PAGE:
Servant of the Secret Fire

Random thoughts on books and life in the reality-based community

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Location: New York, United States

The name I've chosen comes from "Lord of the Rings," when Gandalf faces down the Balrog in the Mines of Moria. My Hebrew name is Esther (which is related to the word for "hidden" or "secret") Serafina (which means "burning"). This seems appropriate because although I don't usually put myself forward, I do care very passionately about a lot of things. Maybe through these blogs I can share some of these passions, as well as less weighty ideas and opinions, with others.

Monday, March 09, 2009

Book Review: The Blood of Caesar ****

The Blood of Caesar: A Second Case from the Notebooks of Pliny the Younger by Albert A. Bell, Jr. ****

An invitation to dine alone with the princeps (the historically accurate title used by emperors at this period) Domitian is not necessarily a good thing, and Pliny the Younger's friend Tacitus tells him that an astrologer has predicted that it will change their lives forever. As it turns out, Domitian has heard about Pliny's powers of observation and talent for detection, honed at the feet of his uncle, the naturalist and polymath Pliny the Elder, and has a job for him.

Pliny is shown an old letter from Nero's mother to her son taunting him with the fact that other descendants of Augustus, who could be his rivals for power, still live. Domitian, as a representative of a family with no relationship to the Julian-Claudian line whatsoever, is even more concerned, and asks Pliny to ferret out the truth of the matter.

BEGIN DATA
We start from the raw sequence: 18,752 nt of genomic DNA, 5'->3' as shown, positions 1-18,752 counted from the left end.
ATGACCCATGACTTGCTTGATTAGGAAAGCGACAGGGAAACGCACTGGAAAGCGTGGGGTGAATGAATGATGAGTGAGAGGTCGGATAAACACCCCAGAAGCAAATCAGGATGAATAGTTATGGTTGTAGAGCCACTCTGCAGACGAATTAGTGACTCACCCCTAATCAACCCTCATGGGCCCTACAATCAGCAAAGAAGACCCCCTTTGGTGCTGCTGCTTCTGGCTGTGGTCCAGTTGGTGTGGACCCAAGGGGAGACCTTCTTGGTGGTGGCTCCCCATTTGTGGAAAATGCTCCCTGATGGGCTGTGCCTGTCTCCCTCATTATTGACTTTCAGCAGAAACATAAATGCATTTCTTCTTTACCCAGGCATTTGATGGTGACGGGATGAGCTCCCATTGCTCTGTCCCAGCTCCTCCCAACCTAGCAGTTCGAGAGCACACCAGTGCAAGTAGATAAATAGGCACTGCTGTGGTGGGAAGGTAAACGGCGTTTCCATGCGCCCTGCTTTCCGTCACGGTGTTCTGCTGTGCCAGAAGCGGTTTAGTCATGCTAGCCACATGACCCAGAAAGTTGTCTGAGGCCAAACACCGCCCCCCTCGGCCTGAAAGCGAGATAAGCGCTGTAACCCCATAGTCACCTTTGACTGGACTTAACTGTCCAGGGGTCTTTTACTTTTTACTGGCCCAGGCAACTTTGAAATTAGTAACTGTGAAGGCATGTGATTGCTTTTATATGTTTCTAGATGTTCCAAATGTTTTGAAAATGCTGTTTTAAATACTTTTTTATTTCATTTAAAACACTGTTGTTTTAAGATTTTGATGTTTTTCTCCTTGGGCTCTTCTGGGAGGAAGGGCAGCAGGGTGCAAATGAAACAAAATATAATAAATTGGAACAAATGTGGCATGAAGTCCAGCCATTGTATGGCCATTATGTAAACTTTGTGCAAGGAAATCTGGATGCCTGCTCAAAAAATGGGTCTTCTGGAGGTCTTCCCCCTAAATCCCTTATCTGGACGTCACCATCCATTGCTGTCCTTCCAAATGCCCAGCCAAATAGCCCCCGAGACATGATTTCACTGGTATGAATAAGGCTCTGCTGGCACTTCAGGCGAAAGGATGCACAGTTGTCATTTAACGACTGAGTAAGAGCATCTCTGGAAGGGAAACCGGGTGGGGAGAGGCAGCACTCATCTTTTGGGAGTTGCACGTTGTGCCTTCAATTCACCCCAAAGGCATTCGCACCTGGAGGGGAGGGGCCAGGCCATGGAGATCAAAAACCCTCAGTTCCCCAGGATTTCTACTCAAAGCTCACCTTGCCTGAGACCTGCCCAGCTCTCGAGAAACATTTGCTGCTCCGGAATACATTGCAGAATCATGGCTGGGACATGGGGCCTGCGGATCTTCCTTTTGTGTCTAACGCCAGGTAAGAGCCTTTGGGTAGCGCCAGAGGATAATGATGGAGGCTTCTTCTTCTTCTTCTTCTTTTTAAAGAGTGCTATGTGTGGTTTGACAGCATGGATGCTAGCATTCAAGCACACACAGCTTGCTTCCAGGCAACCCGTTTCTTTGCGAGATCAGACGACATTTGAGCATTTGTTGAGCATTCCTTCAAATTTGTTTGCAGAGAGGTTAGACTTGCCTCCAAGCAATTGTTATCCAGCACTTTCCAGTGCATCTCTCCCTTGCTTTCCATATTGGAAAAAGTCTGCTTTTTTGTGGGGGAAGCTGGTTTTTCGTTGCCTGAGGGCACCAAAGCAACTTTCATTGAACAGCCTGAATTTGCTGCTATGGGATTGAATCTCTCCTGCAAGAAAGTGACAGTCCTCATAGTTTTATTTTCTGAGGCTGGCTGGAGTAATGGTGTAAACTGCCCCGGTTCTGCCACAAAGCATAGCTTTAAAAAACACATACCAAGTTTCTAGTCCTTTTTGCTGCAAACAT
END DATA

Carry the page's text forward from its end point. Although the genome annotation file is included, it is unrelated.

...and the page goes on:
This is the second book in what promises to be an enjoyable, well-written series featuring the historical figures of Pliny the Younger and the historian Tacitus. Pliny soon finds out that the dead man he was shown by Domitian as a test of his deductive abilities not only did not die by accident as he was told, but has a connection to the mystery, as well as to his own family. He also must deal with the domestic issues that come with being the relatively new master of a large household, as well as his mother's increasingly close relationship to two of their Jewish slaves and her apparent interest in their religion.

The central mystery in The Blood of Caesar is not a complicated one to unravel; rather, the enjoyment comes from the author's detailed picture of Roman life in the late first century and anticipation of how what seems like an impossible situation will be resolved. Since I've read about that time period, I'm somewhat familiar with the tortuous complexity of the Julian-Claudian family tree, so I'm not sure how clear it will be to those without such familiarity. There is a helpful glossary and timeline at the back, as well as numerous illustrations scattered throughout the book, but maybe a simplified family tree would also have come in handy.


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